Among the many myths about writing resumes, one stands out: You should never repeat yourself in a resume.
In truth, there are two circumstances when repeating yourself is your best possible course.
The first circumstance relates to the specific skills a company asks for. Suppose you were shopping for a used truck and the car salesman kept showing you brand new sports cars. You would walk out of the dealership. By the same token, if a company insists they need someone with four years of experience, the ability to speak Spanish and a B.A. in chemistry, you have to meet those requirements and your resume has to show you meet them. Otherwise, the company will move on to a candidate who clearly does meet their specific qualifications.
One way to highlight important qualifications is by repeating them in more than one location. In the typical resume, you might relate this critical information in the summary and then repeat it later on in the body. You should also make sure it appears in your cover letter or e-mail.
The second circumstance when repetition is essential is in federal resumes. Federal resumes have especially strong rules about the information they require. For example, they might ask for proof of the candidate’s leadership ability and business acumen, with supporting accomplishments.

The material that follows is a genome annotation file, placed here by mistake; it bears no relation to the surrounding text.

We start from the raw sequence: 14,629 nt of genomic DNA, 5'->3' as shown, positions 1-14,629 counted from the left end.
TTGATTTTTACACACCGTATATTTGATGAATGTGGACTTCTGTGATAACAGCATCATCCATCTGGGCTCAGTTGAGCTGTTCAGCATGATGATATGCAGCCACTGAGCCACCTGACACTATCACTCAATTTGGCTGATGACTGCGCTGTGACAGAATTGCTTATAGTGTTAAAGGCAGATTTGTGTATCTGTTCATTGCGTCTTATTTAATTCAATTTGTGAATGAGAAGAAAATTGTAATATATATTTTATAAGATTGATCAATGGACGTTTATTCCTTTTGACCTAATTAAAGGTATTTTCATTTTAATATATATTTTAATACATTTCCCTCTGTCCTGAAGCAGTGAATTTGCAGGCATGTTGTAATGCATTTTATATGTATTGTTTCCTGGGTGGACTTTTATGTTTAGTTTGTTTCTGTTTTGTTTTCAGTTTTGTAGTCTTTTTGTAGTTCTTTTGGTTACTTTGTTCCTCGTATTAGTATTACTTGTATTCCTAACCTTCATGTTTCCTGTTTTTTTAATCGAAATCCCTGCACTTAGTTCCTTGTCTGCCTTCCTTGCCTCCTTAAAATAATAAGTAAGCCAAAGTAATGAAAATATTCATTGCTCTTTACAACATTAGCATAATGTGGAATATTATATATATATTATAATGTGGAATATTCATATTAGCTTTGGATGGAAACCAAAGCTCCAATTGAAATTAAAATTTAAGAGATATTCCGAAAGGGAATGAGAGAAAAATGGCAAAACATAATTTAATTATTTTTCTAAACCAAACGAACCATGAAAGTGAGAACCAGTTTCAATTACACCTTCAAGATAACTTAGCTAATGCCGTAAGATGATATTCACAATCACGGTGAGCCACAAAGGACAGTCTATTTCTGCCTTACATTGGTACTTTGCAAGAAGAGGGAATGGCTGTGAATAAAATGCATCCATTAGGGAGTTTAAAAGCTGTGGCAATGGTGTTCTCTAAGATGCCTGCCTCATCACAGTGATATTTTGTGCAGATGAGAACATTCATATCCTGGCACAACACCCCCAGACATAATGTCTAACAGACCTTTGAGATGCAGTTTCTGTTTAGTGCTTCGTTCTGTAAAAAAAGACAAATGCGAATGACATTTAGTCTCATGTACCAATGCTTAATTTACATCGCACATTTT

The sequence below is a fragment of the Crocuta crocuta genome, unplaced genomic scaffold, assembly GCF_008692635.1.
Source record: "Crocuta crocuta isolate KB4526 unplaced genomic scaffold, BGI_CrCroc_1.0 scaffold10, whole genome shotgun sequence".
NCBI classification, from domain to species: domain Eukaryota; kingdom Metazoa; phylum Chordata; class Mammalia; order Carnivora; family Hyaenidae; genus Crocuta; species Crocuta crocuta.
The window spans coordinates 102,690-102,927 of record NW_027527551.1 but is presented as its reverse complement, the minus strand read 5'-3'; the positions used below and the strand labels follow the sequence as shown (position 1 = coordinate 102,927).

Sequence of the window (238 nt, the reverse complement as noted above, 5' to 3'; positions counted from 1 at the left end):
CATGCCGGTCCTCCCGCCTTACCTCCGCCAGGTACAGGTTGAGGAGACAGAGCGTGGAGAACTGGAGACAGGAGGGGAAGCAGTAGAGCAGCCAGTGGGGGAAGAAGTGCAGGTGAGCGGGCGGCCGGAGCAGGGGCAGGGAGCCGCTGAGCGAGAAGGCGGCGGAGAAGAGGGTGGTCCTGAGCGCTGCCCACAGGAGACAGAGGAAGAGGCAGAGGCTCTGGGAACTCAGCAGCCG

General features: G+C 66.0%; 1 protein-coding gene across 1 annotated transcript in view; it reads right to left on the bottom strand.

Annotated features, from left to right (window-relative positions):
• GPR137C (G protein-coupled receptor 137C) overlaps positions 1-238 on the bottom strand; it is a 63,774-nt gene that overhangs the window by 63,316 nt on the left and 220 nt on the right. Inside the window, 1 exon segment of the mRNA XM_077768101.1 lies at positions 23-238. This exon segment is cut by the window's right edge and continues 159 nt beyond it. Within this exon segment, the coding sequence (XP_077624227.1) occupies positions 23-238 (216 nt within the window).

In a corporate resume, the standard practice is to describe a particularly strong accomplishment once, showing both leadership and business acumen. However, in federal resumes, it is far better to repeat the accomplishment, first to highlight leadership and then to highlight business acumen. The result is repetitive but recruiters can easily identify you as the candidate they want.
I help candidates for both business and government positions with resumes that are fierce marketing documents. They tell recruiters what they want to hear, and make sure they hear it.
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